My new relationship with the virtual pitch that’s here to stay

Nearly 10 months in some sort of lockdown and we’ve all got used to a new kind of agency life. And sure, It’s not what any of us signed up for. But on the whole we’ve coped and adapted.

Those big, celebratory get togethers that are so intrinsic to our culture have gone online (or at least partially). Instead of spending a lot of time missing the office, we’re actively planning for a change in how we use it. And we’re actually now seeing value in managing certain types of meetings in different ways.

One of which is the virtual pitch – something I definitely think is now a permanent fixture, rather than a temporary workaround.

As someone who started an agency quite early in my career, I’ve spent most of my working life pitching one way or another. In fact, most of my best stories on working life start with, “We were pitching for [insert big brand] in [insert either random European capital] and we’d pulled an all-nighter…”.

Many of them are in OG folklore. And if you believe Malcolm Gladwell’s Outliers, the amount of time I’ve spent giving people good reasons to spend their marketing budgets with us means I should be bloody brilliant at it. Unfortunately, in contrast to The Beatles and Bill Gates, my 10,000 hours still don’t always cut it.

For all the times I’ve been through it, I still love the big pitch itself. And see it as almost the cornerstone of what makes agency life so exhilarating – from the thrill of the first call from a brand you admire to the courting phase, the creative process, and the ebbs and flows to nail that big idea. I even enjoy the last minute panics, travelling, wondering whether go for denim or a dress shirt, dodgy tech, reading the room, and that difficult question that no one could answer before we wait for the result.

My heart rate is going up now as I think about it. So I have mixed emotions about such a big part of my working life changing after all these years. On the one hand I do miss it. But on balance, I’ve begun to recognise the value of the Zoom pitch. And have noticed a few things in how it’s changed the process:

  • Choreography rather than drama – I’ve heard folks bemoaning the lack of theatre in the virtual pitch. But for us, it’s more about choreography. Those moments of spontaneity are hard to do on Zoom – interjection, humour and quips are tricky when someone controls the mic. But I think we have tried to practice how we choreograph a key point or slide to make it hit home. It might be the big reveal, or just a key juncture of the presentation. Practicing the ‘banter’ and lighter moments is as important too.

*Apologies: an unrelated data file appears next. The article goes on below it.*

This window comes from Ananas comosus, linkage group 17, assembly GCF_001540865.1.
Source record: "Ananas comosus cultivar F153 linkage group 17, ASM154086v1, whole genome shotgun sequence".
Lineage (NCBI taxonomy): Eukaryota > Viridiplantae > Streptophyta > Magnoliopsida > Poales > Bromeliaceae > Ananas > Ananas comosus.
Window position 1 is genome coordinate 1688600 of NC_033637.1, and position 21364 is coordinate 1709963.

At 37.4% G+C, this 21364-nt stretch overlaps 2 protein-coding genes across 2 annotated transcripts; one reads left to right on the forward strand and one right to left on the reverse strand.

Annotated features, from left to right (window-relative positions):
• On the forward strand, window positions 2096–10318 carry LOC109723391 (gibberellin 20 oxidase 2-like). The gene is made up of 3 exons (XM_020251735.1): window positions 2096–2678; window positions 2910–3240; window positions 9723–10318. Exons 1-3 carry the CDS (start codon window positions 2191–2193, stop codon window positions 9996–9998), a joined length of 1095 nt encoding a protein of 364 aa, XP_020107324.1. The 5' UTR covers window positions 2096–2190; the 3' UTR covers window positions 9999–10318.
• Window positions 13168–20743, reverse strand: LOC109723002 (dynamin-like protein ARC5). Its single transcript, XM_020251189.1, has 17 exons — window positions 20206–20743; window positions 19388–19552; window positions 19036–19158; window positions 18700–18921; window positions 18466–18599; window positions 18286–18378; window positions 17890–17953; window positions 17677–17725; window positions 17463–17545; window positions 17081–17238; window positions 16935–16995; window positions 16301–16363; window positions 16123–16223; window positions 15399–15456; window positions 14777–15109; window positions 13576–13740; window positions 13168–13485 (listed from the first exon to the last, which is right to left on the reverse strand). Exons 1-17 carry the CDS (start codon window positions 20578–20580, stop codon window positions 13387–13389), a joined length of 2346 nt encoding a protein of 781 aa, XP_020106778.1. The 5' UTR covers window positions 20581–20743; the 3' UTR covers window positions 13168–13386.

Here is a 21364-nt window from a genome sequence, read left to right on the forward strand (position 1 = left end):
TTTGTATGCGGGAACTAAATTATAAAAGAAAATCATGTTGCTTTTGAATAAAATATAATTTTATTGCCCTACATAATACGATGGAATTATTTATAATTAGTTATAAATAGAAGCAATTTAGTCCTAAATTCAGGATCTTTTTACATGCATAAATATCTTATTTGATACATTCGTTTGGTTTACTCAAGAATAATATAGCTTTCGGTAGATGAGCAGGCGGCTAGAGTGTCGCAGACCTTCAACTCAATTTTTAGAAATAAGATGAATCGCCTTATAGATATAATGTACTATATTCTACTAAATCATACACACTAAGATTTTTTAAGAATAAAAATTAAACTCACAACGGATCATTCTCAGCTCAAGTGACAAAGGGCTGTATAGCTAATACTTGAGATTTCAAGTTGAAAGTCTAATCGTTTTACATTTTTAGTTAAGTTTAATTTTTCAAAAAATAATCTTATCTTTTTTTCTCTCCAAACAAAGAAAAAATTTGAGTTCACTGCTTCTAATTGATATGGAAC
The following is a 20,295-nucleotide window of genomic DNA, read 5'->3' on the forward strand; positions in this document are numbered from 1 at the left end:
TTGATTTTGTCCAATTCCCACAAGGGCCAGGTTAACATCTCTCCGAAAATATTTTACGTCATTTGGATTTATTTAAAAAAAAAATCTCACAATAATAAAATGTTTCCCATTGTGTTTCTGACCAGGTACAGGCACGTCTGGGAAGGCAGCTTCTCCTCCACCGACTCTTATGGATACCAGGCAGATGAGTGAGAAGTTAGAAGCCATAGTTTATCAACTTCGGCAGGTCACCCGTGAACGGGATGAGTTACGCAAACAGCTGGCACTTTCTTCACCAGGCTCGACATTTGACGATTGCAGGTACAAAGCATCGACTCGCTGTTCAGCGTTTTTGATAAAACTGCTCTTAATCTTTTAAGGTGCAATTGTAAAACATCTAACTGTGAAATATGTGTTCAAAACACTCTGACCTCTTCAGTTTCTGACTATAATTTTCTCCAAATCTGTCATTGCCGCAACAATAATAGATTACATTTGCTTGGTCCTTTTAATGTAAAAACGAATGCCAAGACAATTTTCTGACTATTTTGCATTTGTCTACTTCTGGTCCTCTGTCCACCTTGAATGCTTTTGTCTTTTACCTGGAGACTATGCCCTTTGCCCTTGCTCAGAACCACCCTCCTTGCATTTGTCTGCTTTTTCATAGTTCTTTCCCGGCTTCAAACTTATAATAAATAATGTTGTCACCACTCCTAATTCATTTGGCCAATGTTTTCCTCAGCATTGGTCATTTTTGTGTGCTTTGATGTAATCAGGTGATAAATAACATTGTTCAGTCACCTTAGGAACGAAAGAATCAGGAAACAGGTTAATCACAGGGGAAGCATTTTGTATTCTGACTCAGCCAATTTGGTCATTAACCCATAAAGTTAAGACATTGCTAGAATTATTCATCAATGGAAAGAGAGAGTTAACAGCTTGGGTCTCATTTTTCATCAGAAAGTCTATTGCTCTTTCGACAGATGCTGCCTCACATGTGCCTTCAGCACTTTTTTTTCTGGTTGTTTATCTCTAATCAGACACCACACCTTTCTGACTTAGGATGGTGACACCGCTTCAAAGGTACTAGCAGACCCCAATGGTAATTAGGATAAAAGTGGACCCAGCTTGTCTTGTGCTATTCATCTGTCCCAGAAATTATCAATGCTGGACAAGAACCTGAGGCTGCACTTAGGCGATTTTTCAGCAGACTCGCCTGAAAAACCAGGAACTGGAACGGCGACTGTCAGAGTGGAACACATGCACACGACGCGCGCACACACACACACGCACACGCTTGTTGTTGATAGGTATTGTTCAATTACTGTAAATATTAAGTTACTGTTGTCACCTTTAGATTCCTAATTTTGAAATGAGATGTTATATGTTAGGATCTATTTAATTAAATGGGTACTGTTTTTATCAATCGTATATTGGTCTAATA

• Less show, more dough – Yes I miss the pitch paraphernalia, but we only pitch to win new work, right? I can honestly say that the time from getting a brief to being awarded the work and starting the project has been dramatically compressed for us in 2020. And our win rate has gone up. I think it’s as simple as clients becoming more available and way more focused on getting going with a piece of work. Gone is the ‘let’s meet in the next two weeks for a chemistry session if diaries allow’. In its place is ‘are you free this afternoon for a call?’ It also tends to remove time wasters, and briefs tend to be better prepared, budgeted for and ready to start.
  • Don’t bore us, get to the chorus – I heard this recently from someone and I’ve nicked it. Good presentation advice generally of course, but on a Zoom of usually no more than an ‘hour with time for questions’ there just isn’t any time to waffle. We’re drastically cutting down what we try and cram in and I’ve found our pitches way more on point, structured, and with better pace and energy. 
  • Playing the confidence trick – One thing we’ve found is the nerves go on Zoom once you acclimatise. A golden tip is to hide your own self view on the screen as standard. It’s amazing how distracting and exhausting seeing yourself talk is (depending on if you’ve managed to get to the hairdresser before lockdown). Try it, it’s transformational and allows you to just talk like you would in a meeting. Zoom has also been a real leveller for those who are newer to pitching. A lot of that physical etiquette of pouring coffee, shaking hands, and (ewww) air kissing goes away.  
  • Where is your shed? – No one cares where you are anymore and that can be a benefit. I have a shed in the garden where I’ve spent most of the year, and it’s a question I get asked a lot. Location really doesn’t matter now. And as an entrepreneurial agency that has many exciting possibilities. We even have one member of our team who has sold up and bought a camper van, spending the summer roaming around Devon somewhere while getting his pitch on.    

As communicators we must always think about the audience we’re trying to influence. And remember that all this virtual stuff is new for them too. None of us has made the conscious decision to do things this way as a pitch challenge. In my view that’s made everyone a bit more tolerant and less judgemental of the agencies they meet.  

We’re all used to the kids popping into view, the delivery driver coming to the front door and the cat’s arse obscuring the screen – and instead of it being seen as unprofessional, it gets a smile and makes building empathy that bit easier to achieve. Everyone has to be open, honest and themselves.  It means pitches are more grounded, practical and compassionate – all good things.

Now, please don’t get me wrong, I want my human contact. I desperately miss so many things about being in the office with colleagues and friends, but I’ll be happy keeping pitches on Zoom for a bit longer.

If you want to take a look at Jon’s shed, get in touch to see how Octopus Group can work with your business.